This week Afghan guerrillas carried out yet another raid on the Kandahar airbase. General John Allen, the American commander of the Nato-led International Security Assistance Force (Isaf), issued an odd statement: "Mullah Omar has lost all control over Taliban insurgents, otherwise he would immediately denounce these attacks and order his 'forces' to stop attacking innocent Afghan civilians."
The same Mullah Omar who has been on the most wanted list since 9/11? Remarkable only if one wasn't aware that the Omar faction of the Taliban has been conducting on-and-off negotiations with the US for several years. None have so far resulted in an agreement.
The Kandahar attack may have been carried out by another faction, one that is hostile to the very idea of talking to the occupier, but it could just as easily be another shot across the bows of a tired empire, just to hurry things along. All the media-hyped advances in Afghanistan were illusory. Hence the need to negotiate with the insurgents and further isolate the Karzai regime.
Different factions of the neo-Taliban have been preparing to take power for the last two years. Their assaults on security installations, intelligence outposts and helicopters carrying Nato intelligence top brass indicate the extent to which they have infiltrated Isaf's "loyal Afghan" networks. The form of guerrilla warfare, if not the ideology of its proponents, is not dissimilar to resistance movements in the Second World War and the Vietnamese, Chinese and Cuban experiences, codified by Giap, Mao and Che Guevara.
Several months after his inauguration, Obama pushed through an arrogant escalation of the war, backed by the EU vassal states, but resisted by some of his own generals including Karl Eikenberry, the ambassador in Kabul. Obama's reasoning went thus: "If the Afghan government falls to the Taliban – or allows al-Qaida to go unchallenged – that country will again be a base for terrorists who want to kill as many of our people as they possibly can … For the Afghan people, a return to Taliban rule would condemn their country to brutal governance, international isolation, a paralysed economy, and the denial of basic human rights to the Afghan people – especially women and girls. The return in force of al-Qaida terrorists who would accompany the core Taliban leadership would cast Afghanistan under the shadow of perpetual violence."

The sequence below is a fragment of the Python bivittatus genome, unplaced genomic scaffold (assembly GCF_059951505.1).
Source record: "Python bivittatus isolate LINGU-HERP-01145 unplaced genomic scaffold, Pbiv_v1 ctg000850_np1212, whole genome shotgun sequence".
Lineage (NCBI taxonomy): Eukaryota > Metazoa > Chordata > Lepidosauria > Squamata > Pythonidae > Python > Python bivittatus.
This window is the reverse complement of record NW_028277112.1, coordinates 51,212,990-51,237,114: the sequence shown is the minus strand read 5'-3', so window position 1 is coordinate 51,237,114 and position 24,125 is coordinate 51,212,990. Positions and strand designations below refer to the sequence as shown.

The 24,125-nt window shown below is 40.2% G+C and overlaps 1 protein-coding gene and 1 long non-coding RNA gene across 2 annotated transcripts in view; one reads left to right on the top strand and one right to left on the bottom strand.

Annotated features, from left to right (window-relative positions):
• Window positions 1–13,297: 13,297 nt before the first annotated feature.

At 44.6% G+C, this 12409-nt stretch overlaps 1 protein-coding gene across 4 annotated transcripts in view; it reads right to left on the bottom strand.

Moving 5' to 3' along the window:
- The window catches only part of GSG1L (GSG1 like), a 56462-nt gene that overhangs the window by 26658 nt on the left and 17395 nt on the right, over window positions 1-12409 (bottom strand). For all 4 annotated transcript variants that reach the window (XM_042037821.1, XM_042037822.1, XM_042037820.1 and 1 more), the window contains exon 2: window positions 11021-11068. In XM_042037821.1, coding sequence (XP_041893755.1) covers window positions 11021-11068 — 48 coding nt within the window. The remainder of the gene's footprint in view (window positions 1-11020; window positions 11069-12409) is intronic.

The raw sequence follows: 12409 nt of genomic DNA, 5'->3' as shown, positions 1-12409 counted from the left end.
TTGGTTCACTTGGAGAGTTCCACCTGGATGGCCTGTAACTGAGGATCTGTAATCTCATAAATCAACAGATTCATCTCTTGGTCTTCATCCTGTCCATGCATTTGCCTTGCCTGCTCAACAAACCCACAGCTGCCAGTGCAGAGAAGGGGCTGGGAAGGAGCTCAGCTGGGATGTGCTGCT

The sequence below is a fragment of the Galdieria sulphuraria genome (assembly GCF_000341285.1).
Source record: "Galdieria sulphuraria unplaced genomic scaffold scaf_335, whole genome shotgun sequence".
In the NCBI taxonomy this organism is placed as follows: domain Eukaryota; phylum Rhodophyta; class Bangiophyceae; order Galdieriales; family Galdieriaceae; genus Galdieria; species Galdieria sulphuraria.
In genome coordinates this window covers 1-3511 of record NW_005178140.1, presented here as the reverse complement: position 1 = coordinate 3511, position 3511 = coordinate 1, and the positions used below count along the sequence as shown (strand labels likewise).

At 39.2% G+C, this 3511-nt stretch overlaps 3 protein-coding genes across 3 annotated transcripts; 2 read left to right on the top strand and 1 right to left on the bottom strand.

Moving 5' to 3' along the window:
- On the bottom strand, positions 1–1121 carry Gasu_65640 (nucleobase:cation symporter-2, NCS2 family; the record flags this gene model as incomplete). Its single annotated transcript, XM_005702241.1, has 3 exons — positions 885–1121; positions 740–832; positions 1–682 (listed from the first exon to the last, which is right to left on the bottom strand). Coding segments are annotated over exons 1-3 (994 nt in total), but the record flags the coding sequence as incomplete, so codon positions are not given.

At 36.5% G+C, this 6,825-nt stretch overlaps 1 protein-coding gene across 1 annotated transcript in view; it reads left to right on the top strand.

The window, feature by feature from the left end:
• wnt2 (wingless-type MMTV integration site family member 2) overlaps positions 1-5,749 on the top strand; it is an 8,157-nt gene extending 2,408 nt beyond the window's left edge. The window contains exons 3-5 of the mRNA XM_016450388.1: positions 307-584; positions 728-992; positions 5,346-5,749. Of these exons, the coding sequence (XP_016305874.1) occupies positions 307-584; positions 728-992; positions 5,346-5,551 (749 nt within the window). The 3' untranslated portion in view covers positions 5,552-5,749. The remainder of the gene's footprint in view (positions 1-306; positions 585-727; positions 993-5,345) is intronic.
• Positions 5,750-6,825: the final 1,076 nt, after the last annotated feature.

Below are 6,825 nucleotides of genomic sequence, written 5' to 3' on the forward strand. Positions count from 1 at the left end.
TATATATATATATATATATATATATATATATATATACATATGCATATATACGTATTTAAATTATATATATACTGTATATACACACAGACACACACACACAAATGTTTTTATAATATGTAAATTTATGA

But many of these vices exist already (including the condition of women). More importantly, the reckless assaults on villages and "targeted" enemies upped the civilian casualty rate, providing easy recruits for the insurgents.
Add to this the fact that those regional forces that had supported – reluctantly in the case of Pakistan's intelligence agency, the ISI – the toppling of Omar's regime are no longer on side. Iran has been alienated by the sanctions and US-EU hostility (itself the result of unremitting Israeli pressure); the Northern Alliance is a busted flush, its leaders busy making money like the Karzai family; and the Pakistani military never broke off contact with the Taliban.
So, lithium reserves notwithstanding, it has become more and more difficult to sustain the Nato presence in the country. The 42 countries engaged in the occupation can no longer help the embarrassing marionette in Kabul to dance a good show. And a quick-fix election organised at high cost by western PR firms, essentially for the benefit of western public opinion, no longer does the trick.
In essence both sides confront a stalemate. The insurgents cannot win militarily, but they have made a Nato victory impossible. The US could only win the "just war" by destroying the country and wiping out a million or two Afghans – but that is politically unfeasible. Negotiations are the only possible route to a settlement and US withdrawal from the country.
What we are witnessing is the end of a disastrous occupation that achieved even less than the Russian version did during the 1980s. Within the United States, realist critics of imperial adventures have been warning of hubris for some time. John Mearsheimer, avoiding euphemisms of every sort, pointed out acutely in The Tragedy of Great Power Politics that the foreign policy of his country was devoted not to good governance or liberal values, let alone peace – but to the defence of US interests against those of other states. And it was this fact that would determine the politics of the 21st century.
A version of this message from the maverick libertarian, Ron Paul, is currently being repeated on US television in its coverage of the Republican primaries. Paul is the only figure in national politics to demand the dismantling of the American empire. Interestingly, he wins more support from military families than all his rivals.